John Dean warned us about what we see beginning today. George W. Bush has pulled no punches. He has been politically overt about hoping that Roe v. Wade is overturned.
Last September, John Dean had made the argument that the retirement of Supreme Court justices and the expected battles over the confirmation of their replacements should have been more more openly debated during the last campaign. Giving John Kerry the benefit of the doubt, he said that perhaps Kerry saw a danger in "playing politics with the judiciary."
Commenting that Democrats have lost their "bullying" talent, Dean commented that the Republicans, had they lost the 2000 election to a Supreme Court decision, would have "made the 2000 election the central focus of the 2004 election." Instead, Dean refleceted, the Democratic Party, "once a party of flame-throated cantankerous conservatives, no longer is very adept at the squeaky-wheel politics of incivility."
We know that Bush wants to see Roe v. Wade overturned. The only way to do so is for a new decision which would reinterpret settled law. Roe v. Wade is settled law. During the Presidential campaign, the issue of the Supreme Court resonated only with a small number of voters. It may not have scored John Kerry many political points. Yet, if Roe v. Wade is overturned, the public repercussions will be deafening.
My concern comes directly from John Dean's words. The flame in the Democrats' throats seem to have been extinguished by political fears. Their wheels have not been squeaking for quite some time. Will they be effective when the TV ads from the far Right begin? (And the issue advocacy ads have already begun).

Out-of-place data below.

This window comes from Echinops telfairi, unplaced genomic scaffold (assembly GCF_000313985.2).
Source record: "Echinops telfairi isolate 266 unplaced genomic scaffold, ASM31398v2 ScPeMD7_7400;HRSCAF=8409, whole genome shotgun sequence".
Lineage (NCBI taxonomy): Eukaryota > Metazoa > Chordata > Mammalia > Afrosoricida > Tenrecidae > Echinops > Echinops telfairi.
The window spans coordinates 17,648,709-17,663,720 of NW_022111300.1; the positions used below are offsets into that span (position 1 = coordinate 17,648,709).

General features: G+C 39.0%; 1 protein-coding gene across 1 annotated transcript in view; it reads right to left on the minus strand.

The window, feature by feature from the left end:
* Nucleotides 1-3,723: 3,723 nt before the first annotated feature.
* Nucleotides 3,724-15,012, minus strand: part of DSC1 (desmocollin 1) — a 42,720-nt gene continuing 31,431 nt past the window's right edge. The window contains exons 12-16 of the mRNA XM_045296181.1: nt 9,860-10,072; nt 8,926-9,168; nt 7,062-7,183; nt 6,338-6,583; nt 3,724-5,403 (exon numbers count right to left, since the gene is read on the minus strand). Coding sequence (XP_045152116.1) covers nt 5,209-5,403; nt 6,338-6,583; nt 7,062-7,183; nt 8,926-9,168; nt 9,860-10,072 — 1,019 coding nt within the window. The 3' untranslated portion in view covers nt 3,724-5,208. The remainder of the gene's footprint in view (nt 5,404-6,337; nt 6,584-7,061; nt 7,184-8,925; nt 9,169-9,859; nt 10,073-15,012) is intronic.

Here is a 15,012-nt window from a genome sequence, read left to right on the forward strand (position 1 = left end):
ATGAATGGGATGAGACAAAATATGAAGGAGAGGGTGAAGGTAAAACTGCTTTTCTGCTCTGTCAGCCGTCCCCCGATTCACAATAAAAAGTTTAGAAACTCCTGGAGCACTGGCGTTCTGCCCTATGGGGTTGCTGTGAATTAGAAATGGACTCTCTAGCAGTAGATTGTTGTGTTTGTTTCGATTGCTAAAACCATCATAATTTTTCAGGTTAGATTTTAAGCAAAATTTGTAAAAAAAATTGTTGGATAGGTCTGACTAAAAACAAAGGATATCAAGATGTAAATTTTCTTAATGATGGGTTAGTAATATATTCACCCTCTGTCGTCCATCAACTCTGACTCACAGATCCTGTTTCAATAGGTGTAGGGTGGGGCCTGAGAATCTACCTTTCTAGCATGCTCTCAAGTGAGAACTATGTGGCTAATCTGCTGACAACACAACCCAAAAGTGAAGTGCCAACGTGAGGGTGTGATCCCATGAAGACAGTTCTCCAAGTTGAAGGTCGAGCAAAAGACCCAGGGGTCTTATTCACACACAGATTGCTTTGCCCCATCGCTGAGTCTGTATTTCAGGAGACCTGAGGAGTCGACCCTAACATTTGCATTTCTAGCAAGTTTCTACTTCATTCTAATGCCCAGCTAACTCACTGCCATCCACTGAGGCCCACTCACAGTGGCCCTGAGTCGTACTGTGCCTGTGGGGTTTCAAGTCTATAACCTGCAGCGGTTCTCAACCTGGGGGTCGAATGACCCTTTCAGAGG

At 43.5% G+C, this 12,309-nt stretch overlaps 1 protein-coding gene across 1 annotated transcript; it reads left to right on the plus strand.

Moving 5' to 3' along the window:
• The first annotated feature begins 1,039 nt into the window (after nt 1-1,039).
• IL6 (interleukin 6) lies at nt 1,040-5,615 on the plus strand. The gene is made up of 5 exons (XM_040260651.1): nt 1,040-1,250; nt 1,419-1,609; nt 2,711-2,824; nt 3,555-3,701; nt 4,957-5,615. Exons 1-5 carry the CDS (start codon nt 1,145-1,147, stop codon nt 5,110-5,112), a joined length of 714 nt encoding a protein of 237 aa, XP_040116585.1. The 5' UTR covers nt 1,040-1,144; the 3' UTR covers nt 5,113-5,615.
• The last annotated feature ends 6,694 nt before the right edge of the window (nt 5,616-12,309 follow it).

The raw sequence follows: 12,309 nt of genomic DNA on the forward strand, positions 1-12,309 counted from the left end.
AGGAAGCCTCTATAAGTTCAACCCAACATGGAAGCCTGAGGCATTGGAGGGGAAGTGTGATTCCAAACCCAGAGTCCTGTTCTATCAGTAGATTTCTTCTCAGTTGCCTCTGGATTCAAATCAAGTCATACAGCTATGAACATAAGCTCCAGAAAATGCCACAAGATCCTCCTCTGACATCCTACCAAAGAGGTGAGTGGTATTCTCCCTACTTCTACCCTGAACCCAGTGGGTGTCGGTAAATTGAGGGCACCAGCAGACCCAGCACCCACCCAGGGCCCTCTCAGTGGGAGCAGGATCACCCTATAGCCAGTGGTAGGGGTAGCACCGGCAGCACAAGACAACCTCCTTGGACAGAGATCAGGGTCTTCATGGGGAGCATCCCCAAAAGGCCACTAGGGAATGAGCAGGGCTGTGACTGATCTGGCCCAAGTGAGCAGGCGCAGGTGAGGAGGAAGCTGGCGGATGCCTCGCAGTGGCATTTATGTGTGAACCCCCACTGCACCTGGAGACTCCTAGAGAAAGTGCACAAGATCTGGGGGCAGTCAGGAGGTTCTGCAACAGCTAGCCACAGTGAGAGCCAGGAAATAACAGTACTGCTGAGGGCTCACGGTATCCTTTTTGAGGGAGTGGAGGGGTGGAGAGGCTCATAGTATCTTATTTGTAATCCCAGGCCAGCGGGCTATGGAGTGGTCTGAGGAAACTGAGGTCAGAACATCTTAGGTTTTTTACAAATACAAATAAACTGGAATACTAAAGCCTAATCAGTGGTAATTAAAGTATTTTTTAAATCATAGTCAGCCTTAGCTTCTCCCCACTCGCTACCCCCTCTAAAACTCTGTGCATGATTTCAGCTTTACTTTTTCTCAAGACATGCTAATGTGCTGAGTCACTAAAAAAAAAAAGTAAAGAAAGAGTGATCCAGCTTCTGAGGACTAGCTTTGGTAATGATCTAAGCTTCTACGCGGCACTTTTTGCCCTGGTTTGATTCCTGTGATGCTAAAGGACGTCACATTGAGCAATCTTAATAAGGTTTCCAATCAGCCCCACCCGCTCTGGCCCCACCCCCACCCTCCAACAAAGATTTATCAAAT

LINK- In Washington, the looming showdown between legions of political activists already looks and feels more like a full-scale election than a Senate confirmation. That's no accident; both sides have been gearing up for a confrontation since President George W. Bush's re-election victory in November, if not earlier.
This time, the voters will be the members of the U.S. Senate. And the pressure from outside interest groups on those 100 lawmakers promises to be relentless.
"It's just going to be unbelievable," said former Sen. John C. Danforth, R-Mo., who acted as a chief defender of Clarence Thomas's Supreme Court nomination in 1991.
"The conservatives, especially the religious conservatives, are going to want a nominee who has been pretty much pre-cooked, somebody who they think they can count on, so they're going to be very hard to please," Danforth said. And the liberals, he said, "probably don't want almost anybody who President Bush would nominate."